The Wisconsin Department of Natural Resources (DNR) takes the position that placing bait to hunt deer or feed for recreational viewing of deer is illegal in all counties affected by chronic wasting disease (CWD) in Wisconsin.
Of the state’s 72 counties, 43 are CWD-affected. In addition, in CWD-affected counties, the feeding of any wild animal for nonhunting purposes is illegal, except as allowed for birds and small mammals. And, birds and small mammals may only be fed if the feed is placed in “feeding devices or structures at a sufficient height to prevent access by deer,” and “within 50 yards of a dwelling devoted to human occupancy.” Wisconsin Dept. of Natural Resources Bulletin, WM-456-2016.
State of Wisconsin v. Walker
However, in State of Wisconsin v. Walker, 2016AP1434 (unpublished decision, April 11, 2017), the District III Court of Appeals disagreed, ruling that the State’s interpretation of the applicable regulation was both “untenable” and “could lead to absurd results.” Instead, the Court of Appeals ruled that under the language of the regulation, feeding and baiting animals is only illegal when done for the purposes of hunting, and that the State has the burden to prove that the person cited intended to hunt over the bait or feed.
John H. Priebe, U.W. 1980, is a solo practitioner with Priebe Law, LLC, in Rhinelander. He has specialized in real estate, probate, wills, and trusts for 37 years.
Despite the decision of the Court of Appeals in State of Wisconsin v. Walker, the DNR maintains its position, stating that all deer baiting and feeding remains prohibited in chronic wasting disease-affected counties in Wisconsin, that the Court of Appeals decision does not change the baiting and feeding laws, and that the DNR will continue to issue citations for violations when necessary. Deer baiting and feeding remain illegal in CWD-affected counties in Wisconsin. Paul A. Smith, Milwaukee Journal Sentinel, April 14, 2017.
The Facts of the Case
In State of Wisconsin v. Walker, the DNR issued a citation to John Walker, a Washburn County resident, for a violation of WIS. ADMIN. CODE § NR 10.07(2)(a)1. (July 2015). This regulation states that “no person may place, use or hunt over bait or feed material for the purpose of hunting wild animals or training dogs” except as otherwise authorized in the regulation or by permit. Washburn County is a CWD-affected area.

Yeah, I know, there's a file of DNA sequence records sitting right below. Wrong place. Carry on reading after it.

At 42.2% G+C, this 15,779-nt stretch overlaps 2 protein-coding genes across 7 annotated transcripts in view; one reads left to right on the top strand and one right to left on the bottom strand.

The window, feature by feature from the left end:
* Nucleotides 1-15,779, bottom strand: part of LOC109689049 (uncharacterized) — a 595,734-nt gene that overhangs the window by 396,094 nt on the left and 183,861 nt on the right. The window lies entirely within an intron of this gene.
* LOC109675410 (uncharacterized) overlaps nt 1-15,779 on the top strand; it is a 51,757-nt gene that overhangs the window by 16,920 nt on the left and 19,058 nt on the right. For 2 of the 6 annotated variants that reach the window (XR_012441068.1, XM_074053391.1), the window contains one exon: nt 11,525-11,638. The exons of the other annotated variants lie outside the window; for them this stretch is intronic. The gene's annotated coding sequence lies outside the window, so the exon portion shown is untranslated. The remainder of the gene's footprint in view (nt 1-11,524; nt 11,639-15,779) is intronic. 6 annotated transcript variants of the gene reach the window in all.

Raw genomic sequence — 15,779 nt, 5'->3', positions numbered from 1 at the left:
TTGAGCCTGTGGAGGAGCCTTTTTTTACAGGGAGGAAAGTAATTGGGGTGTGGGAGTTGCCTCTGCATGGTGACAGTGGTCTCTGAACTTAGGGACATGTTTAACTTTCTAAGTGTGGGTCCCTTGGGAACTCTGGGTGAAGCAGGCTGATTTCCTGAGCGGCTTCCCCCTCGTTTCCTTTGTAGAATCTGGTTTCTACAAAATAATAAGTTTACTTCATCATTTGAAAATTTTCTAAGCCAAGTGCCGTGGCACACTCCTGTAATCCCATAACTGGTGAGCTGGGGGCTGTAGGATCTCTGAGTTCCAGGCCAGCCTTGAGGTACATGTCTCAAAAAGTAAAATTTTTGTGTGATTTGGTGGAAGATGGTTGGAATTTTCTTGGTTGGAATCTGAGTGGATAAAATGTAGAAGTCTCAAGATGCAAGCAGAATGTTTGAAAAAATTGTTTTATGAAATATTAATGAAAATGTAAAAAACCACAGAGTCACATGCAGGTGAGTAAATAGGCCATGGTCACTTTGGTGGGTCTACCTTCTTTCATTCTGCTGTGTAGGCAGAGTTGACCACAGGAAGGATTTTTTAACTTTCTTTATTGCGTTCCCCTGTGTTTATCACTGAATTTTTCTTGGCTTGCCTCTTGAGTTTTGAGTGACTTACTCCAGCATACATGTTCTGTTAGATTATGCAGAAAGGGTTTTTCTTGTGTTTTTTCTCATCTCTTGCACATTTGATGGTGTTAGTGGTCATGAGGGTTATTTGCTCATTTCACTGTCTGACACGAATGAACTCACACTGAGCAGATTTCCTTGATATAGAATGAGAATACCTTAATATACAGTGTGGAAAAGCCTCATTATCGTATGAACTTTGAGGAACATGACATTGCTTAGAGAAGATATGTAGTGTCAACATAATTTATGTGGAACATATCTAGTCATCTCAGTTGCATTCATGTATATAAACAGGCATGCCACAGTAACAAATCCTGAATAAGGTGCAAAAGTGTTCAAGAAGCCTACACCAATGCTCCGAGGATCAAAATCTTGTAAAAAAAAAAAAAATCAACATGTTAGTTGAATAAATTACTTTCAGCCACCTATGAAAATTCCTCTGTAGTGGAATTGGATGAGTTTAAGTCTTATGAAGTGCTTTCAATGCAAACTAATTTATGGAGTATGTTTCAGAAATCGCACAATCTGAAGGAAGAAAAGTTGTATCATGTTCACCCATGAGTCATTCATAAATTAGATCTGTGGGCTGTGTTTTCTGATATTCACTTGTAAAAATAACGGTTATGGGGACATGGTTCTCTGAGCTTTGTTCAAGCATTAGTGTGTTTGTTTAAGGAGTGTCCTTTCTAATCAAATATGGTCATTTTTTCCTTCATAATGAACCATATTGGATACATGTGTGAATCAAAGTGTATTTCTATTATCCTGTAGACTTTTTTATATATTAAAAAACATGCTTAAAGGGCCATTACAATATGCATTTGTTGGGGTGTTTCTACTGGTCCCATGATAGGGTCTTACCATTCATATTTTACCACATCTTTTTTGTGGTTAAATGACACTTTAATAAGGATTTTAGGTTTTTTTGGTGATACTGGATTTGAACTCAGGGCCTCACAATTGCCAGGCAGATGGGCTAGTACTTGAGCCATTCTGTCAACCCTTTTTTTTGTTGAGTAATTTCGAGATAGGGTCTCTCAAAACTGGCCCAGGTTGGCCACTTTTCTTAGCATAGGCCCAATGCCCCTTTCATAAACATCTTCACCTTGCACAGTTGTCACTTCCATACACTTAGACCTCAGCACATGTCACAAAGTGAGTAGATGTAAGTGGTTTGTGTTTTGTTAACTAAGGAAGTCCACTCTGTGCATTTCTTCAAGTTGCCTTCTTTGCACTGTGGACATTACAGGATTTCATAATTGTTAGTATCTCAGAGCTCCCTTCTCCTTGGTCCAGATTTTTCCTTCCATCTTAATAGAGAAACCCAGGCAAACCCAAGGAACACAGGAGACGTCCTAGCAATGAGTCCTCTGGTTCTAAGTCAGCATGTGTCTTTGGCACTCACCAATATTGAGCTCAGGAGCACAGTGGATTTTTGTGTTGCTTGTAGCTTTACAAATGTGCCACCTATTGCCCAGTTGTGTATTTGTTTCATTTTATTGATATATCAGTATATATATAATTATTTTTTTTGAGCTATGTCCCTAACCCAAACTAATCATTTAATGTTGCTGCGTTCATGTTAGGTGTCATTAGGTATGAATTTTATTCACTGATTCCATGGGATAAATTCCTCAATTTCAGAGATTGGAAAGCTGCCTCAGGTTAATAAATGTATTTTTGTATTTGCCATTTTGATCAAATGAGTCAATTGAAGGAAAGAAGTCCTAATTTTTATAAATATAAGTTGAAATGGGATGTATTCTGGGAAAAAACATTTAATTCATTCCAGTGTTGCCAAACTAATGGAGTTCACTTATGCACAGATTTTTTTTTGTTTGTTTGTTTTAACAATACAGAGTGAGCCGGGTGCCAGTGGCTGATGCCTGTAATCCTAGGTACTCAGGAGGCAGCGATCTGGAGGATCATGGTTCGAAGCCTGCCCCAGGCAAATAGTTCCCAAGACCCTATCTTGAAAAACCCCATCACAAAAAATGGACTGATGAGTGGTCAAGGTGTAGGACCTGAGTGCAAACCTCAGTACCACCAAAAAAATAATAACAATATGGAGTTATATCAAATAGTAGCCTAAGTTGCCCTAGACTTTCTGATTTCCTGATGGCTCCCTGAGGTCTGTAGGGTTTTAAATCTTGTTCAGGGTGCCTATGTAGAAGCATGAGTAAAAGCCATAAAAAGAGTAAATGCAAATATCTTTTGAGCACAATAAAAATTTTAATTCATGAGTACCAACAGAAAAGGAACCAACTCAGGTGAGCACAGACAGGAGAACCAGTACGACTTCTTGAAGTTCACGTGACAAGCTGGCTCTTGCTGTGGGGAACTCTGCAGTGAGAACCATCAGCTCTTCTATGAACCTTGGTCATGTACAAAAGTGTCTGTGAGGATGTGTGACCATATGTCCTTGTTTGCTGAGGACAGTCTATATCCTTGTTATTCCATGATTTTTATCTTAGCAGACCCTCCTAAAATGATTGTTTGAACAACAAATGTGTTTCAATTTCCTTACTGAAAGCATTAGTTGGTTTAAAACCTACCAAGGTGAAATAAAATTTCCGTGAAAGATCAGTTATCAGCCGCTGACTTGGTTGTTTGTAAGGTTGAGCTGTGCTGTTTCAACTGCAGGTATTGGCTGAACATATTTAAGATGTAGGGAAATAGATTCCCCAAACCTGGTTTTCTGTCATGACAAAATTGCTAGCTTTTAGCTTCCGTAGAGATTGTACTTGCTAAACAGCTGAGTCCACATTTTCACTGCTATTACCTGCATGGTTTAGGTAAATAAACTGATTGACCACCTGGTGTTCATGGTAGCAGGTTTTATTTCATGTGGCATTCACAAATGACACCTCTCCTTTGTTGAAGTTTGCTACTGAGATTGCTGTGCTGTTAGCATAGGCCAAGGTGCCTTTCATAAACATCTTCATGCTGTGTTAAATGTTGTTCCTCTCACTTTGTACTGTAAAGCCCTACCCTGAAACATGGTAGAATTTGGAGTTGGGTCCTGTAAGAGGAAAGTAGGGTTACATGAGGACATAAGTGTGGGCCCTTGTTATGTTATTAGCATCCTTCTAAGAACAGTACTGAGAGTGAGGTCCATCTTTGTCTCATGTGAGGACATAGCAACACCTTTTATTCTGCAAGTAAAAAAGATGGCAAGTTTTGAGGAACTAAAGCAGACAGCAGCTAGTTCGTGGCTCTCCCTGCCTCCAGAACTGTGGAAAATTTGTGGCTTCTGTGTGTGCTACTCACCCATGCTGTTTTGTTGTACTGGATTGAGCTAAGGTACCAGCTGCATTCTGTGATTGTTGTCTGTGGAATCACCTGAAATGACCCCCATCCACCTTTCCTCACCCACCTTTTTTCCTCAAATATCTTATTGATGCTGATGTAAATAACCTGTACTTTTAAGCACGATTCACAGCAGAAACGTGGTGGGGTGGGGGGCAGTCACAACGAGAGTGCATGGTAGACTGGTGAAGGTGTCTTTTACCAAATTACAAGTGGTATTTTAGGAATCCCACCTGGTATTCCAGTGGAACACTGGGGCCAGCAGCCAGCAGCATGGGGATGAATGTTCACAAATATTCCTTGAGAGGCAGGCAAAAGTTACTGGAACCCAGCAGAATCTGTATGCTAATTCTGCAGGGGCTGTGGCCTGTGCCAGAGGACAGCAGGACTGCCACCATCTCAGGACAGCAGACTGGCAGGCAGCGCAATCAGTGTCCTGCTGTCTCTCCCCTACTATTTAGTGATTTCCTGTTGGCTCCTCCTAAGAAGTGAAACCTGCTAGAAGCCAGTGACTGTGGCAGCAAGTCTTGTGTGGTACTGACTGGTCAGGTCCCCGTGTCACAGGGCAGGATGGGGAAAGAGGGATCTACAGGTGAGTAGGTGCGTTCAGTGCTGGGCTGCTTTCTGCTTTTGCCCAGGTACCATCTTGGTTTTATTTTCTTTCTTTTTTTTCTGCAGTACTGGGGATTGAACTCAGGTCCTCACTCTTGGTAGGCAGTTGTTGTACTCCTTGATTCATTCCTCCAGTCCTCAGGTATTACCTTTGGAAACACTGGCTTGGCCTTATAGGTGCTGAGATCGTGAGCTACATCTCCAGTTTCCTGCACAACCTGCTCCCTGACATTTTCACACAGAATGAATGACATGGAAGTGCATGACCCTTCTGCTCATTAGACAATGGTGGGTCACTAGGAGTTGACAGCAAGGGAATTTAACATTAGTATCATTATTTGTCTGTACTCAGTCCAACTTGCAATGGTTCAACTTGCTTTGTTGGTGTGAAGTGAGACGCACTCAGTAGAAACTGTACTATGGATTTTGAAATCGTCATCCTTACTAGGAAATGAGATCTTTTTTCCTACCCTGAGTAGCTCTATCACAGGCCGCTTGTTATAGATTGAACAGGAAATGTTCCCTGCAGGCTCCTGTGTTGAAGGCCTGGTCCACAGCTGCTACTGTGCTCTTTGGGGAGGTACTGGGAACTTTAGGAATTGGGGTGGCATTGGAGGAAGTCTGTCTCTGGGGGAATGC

The facts of the case show that on the day before the start of deer hunting season in November 2015, during aerial surveillance, a DNR conservation warden observed deer entering a clearing on Mr. Walker’s property, approaching what appeared to be three pumpkins. The warden also observed two large piles of what appeared to be shell corn near one hunting tower stand, and another tower stand with two more piles of corn near it, and an additional large number of pumpkins, all on Mr. Walker’s property. Another DNR warden made personal contact on the ground with Mr. Walker, who admitted the pumpkins were on his property, and stated that he had placed the corn under the tower stands to feed his dogs. Mr. Walker and the warden discussed hunting, but there is no evidence that Mr. Walker either admitted or denied any intent to hunt over the bait or feed. The DNR also did not offer any evidence about any other possible purposes for the placement of the pumpkins or corn on Mr. Walker’s lands.
Mr. Walker challenged the citation. The Washburn County Circuit Court dismissed the citation, on the grounds that the regulation requires that the DNR show that the purpose of placing the feed or bait “was to hunt and that there was an active hunting going to take place.” According to the Washburn Court, “the State failed to carry its burden.”